Health care benefits have been at the front of the financial discussion, and both candidates have talked about saving money by switching city employees to the state health plan. The city could also save by redesigning current plans or by asking employees to pay more toward their health care, but any change would have to be approved by the city’s unions. The head of the teacher’s union has endorsed Balser, and the police and fire unions are backing Warren.
Both candidates said the schools, long the city’s crown jewel, could perform better than they are. Once considered to be among the best in the country, the schools have been outclassed in the minds of some by those in neighboring suburbs. In particular, a vocal segment of parents and advocates has criticized the elementary and middle-school math curriculum as ineffective.
Newton’s mayor sits on the School Committee as a voting member.
“We have not met our full potential in the schools,’’ Warren said, a former class president at Newton North High School. “I believe we need to strive for excellence, and we need to continue to strive for excellence every single year.’’
“I think there is a lot of concern about the increase in class size, the elimination of various programs, and the condition of the buildings, and there is the sense that we can do better,’’ Balser said.
With so little differentiating the candidates on the issues, voters are left to look at the candidates’ backgrounds and personal qualities.
“I think the leadership component is really where people are going to be looking,’’ said R. Lisle Baker, Board of Aldermen president, who hasn’t endorsed either candidate.
Warren is the son of Joseph D. Warren, a onetime close adviser to former governor Michael Dukakis. He has touted his time as the director of the New England region of the Federal Emergency Management Agency, but he held that job for only 10 months. Balser has stressed her experience helping Newton residents solve problems as an elected official. She has also worked as a health care manager, but she has never held an executive role in government.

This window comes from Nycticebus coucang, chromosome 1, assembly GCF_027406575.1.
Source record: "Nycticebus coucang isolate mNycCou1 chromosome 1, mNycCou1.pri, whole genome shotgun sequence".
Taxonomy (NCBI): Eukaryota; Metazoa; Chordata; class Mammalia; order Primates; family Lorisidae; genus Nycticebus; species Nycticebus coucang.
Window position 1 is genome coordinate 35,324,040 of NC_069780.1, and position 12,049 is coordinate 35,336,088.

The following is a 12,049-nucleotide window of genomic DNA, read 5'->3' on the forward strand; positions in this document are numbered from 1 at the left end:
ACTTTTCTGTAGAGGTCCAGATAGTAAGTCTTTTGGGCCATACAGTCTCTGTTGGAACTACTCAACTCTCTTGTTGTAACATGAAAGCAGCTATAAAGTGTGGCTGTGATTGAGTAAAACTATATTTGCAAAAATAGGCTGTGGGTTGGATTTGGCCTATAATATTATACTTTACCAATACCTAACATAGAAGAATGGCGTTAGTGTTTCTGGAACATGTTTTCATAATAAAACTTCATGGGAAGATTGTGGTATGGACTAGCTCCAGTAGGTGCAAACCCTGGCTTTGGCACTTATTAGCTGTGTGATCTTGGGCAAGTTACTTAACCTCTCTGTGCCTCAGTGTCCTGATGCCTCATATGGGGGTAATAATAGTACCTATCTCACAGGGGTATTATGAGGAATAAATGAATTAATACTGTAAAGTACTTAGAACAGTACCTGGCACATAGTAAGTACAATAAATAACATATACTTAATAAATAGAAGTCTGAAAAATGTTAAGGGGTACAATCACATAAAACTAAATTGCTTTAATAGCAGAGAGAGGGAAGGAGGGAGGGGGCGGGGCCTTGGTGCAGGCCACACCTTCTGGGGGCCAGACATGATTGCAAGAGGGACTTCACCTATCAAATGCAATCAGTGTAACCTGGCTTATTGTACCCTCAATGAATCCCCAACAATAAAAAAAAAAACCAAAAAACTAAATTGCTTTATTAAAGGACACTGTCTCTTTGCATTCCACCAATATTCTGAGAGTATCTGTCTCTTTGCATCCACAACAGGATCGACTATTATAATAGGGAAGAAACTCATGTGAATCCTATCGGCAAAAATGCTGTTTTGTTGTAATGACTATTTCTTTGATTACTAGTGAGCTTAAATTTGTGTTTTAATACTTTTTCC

“It’s not like they’ve been mayors before,’’ Salter said. “Ruth has not had any executive experience, and Setti has had extremely limited executive experience. I think both of them are going to have to rely on others to help them manage the city.’’
Both candidates have been running for well over a year. Cohen, whose popularity tumbled as the cost of the new Newton North High School project spiked to nearly $200 million, announced in May 2008 that he wouldn’t seek reelection. At the time, Cohen said he was stepping aside so that he wouldn’t adversely affect a $12 million property tax override, but that measure failed at the polls anyway.
“I would enter this position with a fresh perspective and independent voice because I haven’t held elected office,’’ Warren said. “I haven’t been a part of the old battles.’’
But Balser says only she has the experience.
“I have a really excellent track record of success of bringing about change,’’ Balser said. “I think that will allow me to hit the ground running on day one as the mayor of Newton.’’